He likes to indulge my wishes whenever he can.

"Was there anything you wanted to stop and see?" he said.

"Yes! I'd love to go to Duluth and see the ships and the bridge that goes up!"

He said, "We have plenty of time."

So we went to Duluth, where goods such as grain and taconite go out in massive quantities, and coal and cement come in.

We drove over the drawbridge, then we came back, parked, and walked along the Lakewalk. To my huge delight, the alarm sounded, the bridge went up, and a long vessel came through.

We also walked through the nearby Corps of Engineers Museum and learned about the history of shipping on the Great Lakes.

I like ships, history, and having a husband who encourages my interests.

The tugboat at the right is pushing the Great Lakes Trader out the channel to Lake Superior.
I thought about comparing this to the smaller person in our marriage
pushing the larger one to where she wants him to go.
But I decided not to.

Tuesday, June 06, 2017

A Fun Trip

So far, Paul and I have tried to attend all our nieces' and nephews' weddings. 

The most recent nephew-groom was Caleb, Paul's brother Phil's son who worked for us one summer. Phil's family lives in Wisconsin, but Caleb had spent the last couple of years living in the Upper Peninsula of Michigan and working in the ubiquitous logging industry.
Paul and Phil
That was where he met and courted Sharla, so that's where the wedding was held.

The happy couple.
Four of our family attended, plus Paul's mom, plus a few cousins, all of whom went and returned by various convoluted means. You can read Emily's description of this on her blog.

I was especially eager to go because that community in Michigan is also home to Paul's niece Lisa. In good Menno-connection fashion, she went to Bible school in Washington and met a guy named Kelly from that little isolated church in Michigan. I was kept happily up to date on the courtship as Lisa worked for me every week, and I just might have been a meddling aunt now and then, asking questions and dispensing advice.

I still remember the time Lisa wanted to show me her Christmas gift for Kelly and pulled a t-shirt the size of a baby quilt out of her bag.  Yes, he really is that big, she said. And added, "I always thought I'd buy clothes for my boyfriend at some store like Urban Outfitters, but now I'm actually buying them at Coastal Farms."

So I was also eager to see Lisa's turf, now that she has been married for some time and is expecting her second child.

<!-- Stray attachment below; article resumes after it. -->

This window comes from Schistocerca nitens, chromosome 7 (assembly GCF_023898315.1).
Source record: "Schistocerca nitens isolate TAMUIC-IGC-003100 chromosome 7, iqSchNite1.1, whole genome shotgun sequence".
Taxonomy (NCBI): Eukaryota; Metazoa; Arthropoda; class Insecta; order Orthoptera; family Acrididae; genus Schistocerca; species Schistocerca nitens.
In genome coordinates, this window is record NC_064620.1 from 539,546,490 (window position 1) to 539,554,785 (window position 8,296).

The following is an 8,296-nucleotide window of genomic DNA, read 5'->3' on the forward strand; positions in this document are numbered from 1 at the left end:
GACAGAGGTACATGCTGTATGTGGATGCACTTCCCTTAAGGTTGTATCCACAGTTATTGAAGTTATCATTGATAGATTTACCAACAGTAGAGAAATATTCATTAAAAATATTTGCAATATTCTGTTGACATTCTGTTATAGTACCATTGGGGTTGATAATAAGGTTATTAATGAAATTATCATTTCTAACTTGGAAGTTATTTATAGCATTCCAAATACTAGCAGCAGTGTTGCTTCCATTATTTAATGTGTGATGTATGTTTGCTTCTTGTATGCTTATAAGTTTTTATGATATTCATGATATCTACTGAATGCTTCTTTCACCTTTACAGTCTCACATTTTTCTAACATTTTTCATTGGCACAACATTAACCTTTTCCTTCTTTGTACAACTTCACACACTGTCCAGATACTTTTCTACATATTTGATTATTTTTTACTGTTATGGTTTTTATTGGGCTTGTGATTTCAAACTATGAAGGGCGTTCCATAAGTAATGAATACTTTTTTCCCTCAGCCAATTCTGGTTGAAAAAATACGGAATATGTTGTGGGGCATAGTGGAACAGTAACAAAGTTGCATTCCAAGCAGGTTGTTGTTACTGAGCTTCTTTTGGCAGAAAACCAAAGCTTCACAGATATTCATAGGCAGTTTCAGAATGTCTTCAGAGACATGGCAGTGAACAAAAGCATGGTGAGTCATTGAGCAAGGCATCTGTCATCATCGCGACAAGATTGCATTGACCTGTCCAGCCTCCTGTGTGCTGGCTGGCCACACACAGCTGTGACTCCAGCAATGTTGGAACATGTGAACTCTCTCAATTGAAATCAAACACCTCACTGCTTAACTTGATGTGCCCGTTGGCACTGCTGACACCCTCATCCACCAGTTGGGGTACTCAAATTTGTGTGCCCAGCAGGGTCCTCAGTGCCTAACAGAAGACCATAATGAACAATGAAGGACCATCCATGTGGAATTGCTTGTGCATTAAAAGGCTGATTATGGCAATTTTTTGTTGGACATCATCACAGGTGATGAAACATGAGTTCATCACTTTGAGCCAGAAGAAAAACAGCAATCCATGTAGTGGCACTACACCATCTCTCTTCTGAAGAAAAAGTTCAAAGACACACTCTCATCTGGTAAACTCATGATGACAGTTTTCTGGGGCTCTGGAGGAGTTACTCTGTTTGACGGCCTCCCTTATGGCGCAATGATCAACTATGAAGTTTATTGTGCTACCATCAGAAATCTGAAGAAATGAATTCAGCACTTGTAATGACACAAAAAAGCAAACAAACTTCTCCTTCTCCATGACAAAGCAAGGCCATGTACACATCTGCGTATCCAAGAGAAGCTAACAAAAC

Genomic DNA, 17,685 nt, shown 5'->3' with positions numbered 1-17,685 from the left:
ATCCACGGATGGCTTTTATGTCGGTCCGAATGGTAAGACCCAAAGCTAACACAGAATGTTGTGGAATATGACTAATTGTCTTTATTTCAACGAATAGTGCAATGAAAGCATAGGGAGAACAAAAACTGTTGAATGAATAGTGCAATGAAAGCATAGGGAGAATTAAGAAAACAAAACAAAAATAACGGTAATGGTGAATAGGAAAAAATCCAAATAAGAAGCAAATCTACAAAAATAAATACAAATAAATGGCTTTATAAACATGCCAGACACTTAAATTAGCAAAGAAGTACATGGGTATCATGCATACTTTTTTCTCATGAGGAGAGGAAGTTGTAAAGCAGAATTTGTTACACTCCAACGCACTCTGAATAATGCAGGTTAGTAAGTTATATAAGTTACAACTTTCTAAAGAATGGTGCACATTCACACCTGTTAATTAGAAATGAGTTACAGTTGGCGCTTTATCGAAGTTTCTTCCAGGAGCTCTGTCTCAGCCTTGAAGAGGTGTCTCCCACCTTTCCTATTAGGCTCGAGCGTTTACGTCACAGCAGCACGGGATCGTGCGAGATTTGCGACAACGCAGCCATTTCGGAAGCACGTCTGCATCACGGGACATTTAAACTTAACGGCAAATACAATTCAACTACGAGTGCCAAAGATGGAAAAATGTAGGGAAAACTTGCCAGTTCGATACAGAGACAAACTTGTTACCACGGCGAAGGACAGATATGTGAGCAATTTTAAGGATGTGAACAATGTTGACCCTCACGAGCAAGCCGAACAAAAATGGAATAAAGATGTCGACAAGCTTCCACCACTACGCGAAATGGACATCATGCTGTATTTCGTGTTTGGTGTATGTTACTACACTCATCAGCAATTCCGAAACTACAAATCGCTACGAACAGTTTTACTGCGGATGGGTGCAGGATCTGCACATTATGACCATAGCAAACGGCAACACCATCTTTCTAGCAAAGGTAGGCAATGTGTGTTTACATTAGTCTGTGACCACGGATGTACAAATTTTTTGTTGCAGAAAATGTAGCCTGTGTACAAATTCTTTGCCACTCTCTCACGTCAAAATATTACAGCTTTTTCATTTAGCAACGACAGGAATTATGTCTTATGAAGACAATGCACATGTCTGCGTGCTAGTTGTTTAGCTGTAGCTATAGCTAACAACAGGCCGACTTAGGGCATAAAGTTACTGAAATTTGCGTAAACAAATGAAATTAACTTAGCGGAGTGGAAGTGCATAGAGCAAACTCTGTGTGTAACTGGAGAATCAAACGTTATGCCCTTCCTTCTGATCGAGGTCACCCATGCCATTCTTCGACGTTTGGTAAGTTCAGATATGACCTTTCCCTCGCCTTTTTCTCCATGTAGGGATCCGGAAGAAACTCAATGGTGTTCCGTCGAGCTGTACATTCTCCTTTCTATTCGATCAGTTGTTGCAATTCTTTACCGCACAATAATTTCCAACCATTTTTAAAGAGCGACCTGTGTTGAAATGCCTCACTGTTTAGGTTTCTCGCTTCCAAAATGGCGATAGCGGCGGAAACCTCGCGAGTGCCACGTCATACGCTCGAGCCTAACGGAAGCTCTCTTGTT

Lisa is a relaxed mom.
Her little Isaac plays with screwdrivers.
I had to brush up on my geography before we went. Did you know Michigan's Upper Peninsula actually sits on the northeastern edge of Wisconsin? Somehow I always thought it was all on the north side of one of the Great Lakes, and way up north by Canada.

Part of the peninsula sits to the north of Lake Michigan, true, but the rest of it is firmly attached to Wisconsin, which means that it isn't that many hours' drive from my dad's place in Minnesota. All the years I lived in that part of the continent and I never figured that out.

Our destination was east of Duluth, Minnesota, and south of Thunder Bay, Ontario, across Lake Superior.

So Paul and I flew in, visited Dad, drove to the Minneapolis airport, picked up Emily and Paul's mom, Anne, and had a happy little road trip to Pelkie, Michigan. 
Dad doesn't miss a thing.

The columbines were blooming in Minnesota.
Emily and Anne sat in the back seat, ate ice cream, and discussed subjects such as dating.

It was entertaining. Details here.

You know, this was supposed to be a brief summary and not a complete travelogue. Let's see if I can summarize:

Almost all the Smuckers stayed in the house that Kelly and Lisa were about to move into.

It was loud and fun.

Caleb and Sharla got married. It was a different stripe of Mennonite people than I am used to, so even within the culture you can have a cultural experience, and laugh out loud in the service when no one else does.

[Emily again]

Lisa and her family are doing well.

The adorable little house that Caleb fixed up.

Cousins, mostly.
Paul's mom Anne, Phil's wife Anna, and Caleb's wife's sister.
I posted this picture on Facebook and asked why Mennonite women
cross their arms like this.
Some 200 comments ensued. I hadn't realized it was such a
volatile topic.

The scenery was very Northern and reminded me of Northwestern Ontario where we used to live.

Then by one way or another we went home.

And two days later, Amy came with her friend Joy, but that is a story for another day.

I guess I didn't tell you about the epic Boggle game either, the one with parallels to women's figure skating at the Winter Olympics in Calgary. Or about the husband who indulged his wife's love of big ships.

Another day and time for those as well.

Quote of the Day:
"What if he was 15 years younger than you, and spry and handsome?"